Membranes, unmediated access to objects through Object.getPrototypeOf

David Bruant bruant.d at gmail.com
Tue Oct 9 02:48:11 PDT 2012


 [I re-ordered a bit your message before answering]

2012/10/8 Tom Van Cutsem <tomvc.be at gmail.com>

> Hi David,
>
> I really don't think this is an "elephant in the room".
>
It's reassuring, I was somewhat shocked by the thought something like this
could have been overlooked :-p


>
> Finally, note that a "naively implemented" membrane that just always wraps
> the prototype, without using a dummy target, would still not have leaked
> any references: this code would instead trip on the assertions that protect
> the "getPrototypeOf" trap as it tries to return a wrapped prototype.
>
> True, I forgot this second half about throwing, but the overall point
remains: Object.getPrototypeOf cannot be used within a membrane. The two
choices are leak or throw, neither being practical.
Within a membrane, the following object-identity equailty is broken:
Object.getPrototypeOf(new wrappedC) !== wrappedC.prototype.constructor
(either because the operation throws or the returned object is a wrapped
version)
My point is that by enforcing some identity invariants, we're breaking some
others.
Likewise, for frozen properties, membraned code either can't make use of
them (because they throw when wrapped values are presented) or
the unwrapped values leak. Once again, "throw or leak" is not a practical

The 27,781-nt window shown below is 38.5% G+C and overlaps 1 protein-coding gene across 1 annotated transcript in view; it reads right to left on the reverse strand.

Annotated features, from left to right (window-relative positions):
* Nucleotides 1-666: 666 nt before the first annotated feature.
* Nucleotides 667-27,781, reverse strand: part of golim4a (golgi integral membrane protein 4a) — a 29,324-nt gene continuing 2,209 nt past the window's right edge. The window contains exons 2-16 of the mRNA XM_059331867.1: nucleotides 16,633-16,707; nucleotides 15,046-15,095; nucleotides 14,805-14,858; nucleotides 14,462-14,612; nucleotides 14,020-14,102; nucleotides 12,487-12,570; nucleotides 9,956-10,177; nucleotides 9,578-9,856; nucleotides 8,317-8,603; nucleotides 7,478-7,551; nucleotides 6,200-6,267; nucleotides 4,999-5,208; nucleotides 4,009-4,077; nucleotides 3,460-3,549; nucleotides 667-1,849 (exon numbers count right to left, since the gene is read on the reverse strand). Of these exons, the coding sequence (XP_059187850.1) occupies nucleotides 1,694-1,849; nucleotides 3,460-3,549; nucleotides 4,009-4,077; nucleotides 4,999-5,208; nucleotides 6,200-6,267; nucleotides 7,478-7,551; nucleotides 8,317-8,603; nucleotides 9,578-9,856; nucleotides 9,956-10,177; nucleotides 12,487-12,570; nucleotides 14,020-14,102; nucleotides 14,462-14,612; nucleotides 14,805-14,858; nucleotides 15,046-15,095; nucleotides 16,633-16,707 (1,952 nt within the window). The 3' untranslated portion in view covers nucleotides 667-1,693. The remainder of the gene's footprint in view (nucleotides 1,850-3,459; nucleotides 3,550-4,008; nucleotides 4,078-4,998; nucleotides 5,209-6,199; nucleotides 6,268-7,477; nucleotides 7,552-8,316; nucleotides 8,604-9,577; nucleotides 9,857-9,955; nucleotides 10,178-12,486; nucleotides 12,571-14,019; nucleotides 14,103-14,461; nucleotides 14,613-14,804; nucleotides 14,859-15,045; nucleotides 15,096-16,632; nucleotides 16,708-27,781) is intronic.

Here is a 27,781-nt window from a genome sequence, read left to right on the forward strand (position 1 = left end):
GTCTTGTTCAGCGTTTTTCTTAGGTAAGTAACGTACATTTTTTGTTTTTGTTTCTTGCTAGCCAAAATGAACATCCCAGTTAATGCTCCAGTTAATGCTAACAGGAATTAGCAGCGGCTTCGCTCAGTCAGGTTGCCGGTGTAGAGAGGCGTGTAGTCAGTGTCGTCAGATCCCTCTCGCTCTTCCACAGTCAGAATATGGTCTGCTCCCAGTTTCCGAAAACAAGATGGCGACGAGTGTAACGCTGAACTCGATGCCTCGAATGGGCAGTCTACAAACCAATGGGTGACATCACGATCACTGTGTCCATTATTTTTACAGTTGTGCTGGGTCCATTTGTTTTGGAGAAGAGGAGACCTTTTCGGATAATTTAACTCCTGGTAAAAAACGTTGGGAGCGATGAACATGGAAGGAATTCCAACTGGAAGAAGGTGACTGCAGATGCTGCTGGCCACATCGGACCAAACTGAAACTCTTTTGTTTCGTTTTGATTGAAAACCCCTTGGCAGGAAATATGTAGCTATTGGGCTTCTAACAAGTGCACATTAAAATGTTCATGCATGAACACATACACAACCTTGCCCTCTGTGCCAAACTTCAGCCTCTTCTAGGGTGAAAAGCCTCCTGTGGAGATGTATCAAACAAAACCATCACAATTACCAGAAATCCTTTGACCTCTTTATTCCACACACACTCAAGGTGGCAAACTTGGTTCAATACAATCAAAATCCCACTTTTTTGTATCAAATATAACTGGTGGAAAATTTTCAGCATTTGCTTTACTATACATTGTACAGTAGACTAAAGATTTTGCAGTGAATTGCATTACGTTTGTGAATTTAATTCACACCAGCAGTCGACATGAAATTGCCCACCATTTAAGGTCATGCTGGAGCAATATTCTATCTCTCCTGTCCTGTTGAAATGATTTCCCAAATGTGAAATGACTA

choice.

We've encountered this before. The issue you point out is exactly the same
> issue with regard to the "get" trap having to return an identical value (as
> per [[SameValue]]) for non-configurable own properties of the target.
>
> The solution for wrapping non-configurable own properties was to introduce
> a "dummy" target on which to store wrapped versions of the properties. The
> solution to wrapping [[Prototype]] is to similarly use a dummy target whose
> prototype is the wrapped prototype of the real target.
>
...and well, creating an entire new subgraph of proxies over dummy targets
doesn't look very practical either. Basically, for a fully frozen graph,
you need twice as much memory to membrane it (once for the original
targets, once for the dummy targets).

Your proposed alternative involving the target-chain is the solution
> employed by Racket chaperones [1]. Mark and I have been hesitant to use
> this solution as it violates invariants pertaining to object-identity in
> Javascript. For example, using the current proxy spec and assuming no
> mutable __proto__ (e.g. Object.prototype.__proto__ was deleted), you're
> guaranteed that Object.getPrototypeOf(obj) always returns the same (as per
> "===") object. The chaperone solution voids that guarantee.

Why do we need this guarantee anyway? From inside a membrane, objects you
know about are wrapped, you're not able to differentiate the
target.[[Prototype]] from the one that's been returned because you never
have access to the original target.[[Prototype]]. Even if you did acquire
access to this object by another mean, having a different identity is
actually a feature, especially when it comes to solving some problems where
identity is the only element that can enable differenciation [1] ;-)

Just to clarify, when I ask "Why do we need this guarantee anyway?", I
don't ask to be able to return any arbitrary object, just a proxy which has
the expected object in its target chain, which sounds like a reasonable way
to bend the identity equality invariant.

David

[1] http://www.erights.org/elib/equality/grant-matcher/
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